Just Charlie – Lovely Teen Drama of a Transgendered UK Footballer
Stars young Harry Gilby as Charlie, a standout football/soccer player with a chance to move on to Premiere League.
Just Charlie left me an emotional mess. This story about a boy realizing that he is a girl is one of the most emotional experiences that I have had watching a movie. I like to believe that I am an ally to people like Charlie and most certainly am in my heart. Just Charlie, however, reminded me that I have so much to learn and to understand about the experience of someone who is struggling to be whom they really are.
Just Charlie stars young Harry Gilby as Charlie, a standout football/soccer player with a chance to move on to Premiere League. He’s being recruited and his father, Paul (Scot Williams), is over the moon about his son’s success. Paul was a footballer as a young man, but injuries left him unable to succeed in the way Charlie can and like so many struggling fathers, he’s trying to live his dream through his son.
Charlie, however, has a secret; he’s a woman. I apologize as I am going to get the pro-nouns wrong which is not something an ally is supposed to do. It’s part of my learning process. If I use an incorrect term in reference to Charlie, please know that I am working on it. The early scenes of Harry Gilby’s performance are incredibly moving. I worried for a moment that the film was perhaps too invasive, voyeuristic, but soon the film finds just the right balance between respecting Charlie and letting us into her mind.
Things have been very easy me throughout my life. I am a straight, white, male, who has never had to struggle with my identity or with the mindless scorn of mindless people. Watching Charlie struggle and fight within and without floored me. I was always aware of this struggle and I have seen it portrayed in other works, but something about this teenage girl, this child, having to feel like this and feel so confused and alone, broke my heart into a million pieces.
The film progresses to Charlie telling her parents about herself and Director Rebekah Fortune does an incredible job of layering in the reactions of the family, especially that of Charlie’s father who, in lesser hands than those of Director Fortune and actor Scot Williams, could be a simple villain. His struggle is part of the story and I loved how willing the movie is to allow him to be so very wrong. It makes the rest of his arc so much more moving.
I could cite a few overly conventional notes about the story. I could complain that there are times when Charlie is not at the front of the story enough, but these are minor complaints. Just Charlie may have a simple structure and recognizable arcs, but the deep and powerful emotions it evokes are what truly matter about this wonderfully humane and beautiful movie.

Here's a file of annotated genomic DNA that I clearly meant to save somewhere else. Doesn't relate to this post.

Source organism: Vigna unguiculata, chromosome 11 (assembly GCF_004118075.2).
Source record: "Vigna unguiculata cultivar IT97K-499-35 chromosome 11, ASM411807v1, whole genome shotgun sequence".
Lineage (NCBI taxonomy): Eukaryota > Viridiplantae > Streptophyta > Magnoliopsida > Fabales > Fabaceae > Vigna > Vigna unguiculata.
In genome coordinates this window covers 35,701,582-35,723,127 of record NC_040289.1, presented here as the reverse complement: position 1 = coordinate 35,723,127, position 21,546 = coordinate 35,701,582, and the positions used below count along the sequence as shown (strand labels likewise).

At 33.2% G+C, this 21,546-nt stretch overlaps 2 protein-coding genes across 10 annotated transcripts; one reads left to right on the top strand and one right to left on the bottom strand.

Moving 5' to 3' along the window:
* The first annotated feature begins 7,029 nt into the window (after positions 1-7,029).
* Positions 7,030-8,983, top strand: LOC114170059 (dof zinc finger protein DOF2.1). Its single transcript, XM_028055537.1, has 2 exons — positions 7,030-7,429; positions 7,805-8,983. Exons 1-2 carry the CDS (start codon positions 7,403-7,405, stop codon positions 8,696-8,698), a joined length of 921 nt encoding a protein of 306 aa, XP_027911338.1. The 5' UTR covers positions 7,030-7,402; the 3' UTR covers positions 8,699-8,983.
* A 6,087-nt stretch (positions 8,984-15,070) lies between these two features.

Just Charlie had me yelling at my screen out loud (I was watching it alone, I’m not rude), “It Gets Better.” I know that is an old reference in this fast moving world of social media and there is probably a newer, more apt hashtag that might sum up the feelings I had. The point is, I just wanted to wrap my arms around the Charlies of the world and tell them I love them, they are loved, and that the world isn’t always so cruel. It’s really not, even though cruelty for girls and boys like Charlie is such a huge part of their experience.
If Just Charlie did anything, it just made me want to tell people like Charlie that I love you. I’ve always had that in my heart but I never said it aloud, or wrote it down. I love you. Those who are struggling, those who are fighting, those who’ve already won their fight and found their place in the world, I love you. Just Charlie was a siren call for me. It woke me up and made me want to be better and help make a better world. That’s powerful stuff and it’s part of why you need to see Just Charlie for yourself.
The other part of why you should see Just Charlie is because it’s just a damn good movie. It’s a work of delicate human drama, populated by wonderful performances. I have already praised the work of Harry Gilby, though I could say many more kind things, he’s absolutely brilliant, and Scot Williams as well, but I would be remiss not mentioning the women of Just Charlie. Patricia Potter and Elinor Machen-Fortune are wonderful as Charlie’s mother and sister who find their own struggles with Charlie’s identity but remain her fierce protectors.
Just Charlie premieres on Blu-Ray, DVD, and On-Demand formats on January 30th and I consider it a must-see film.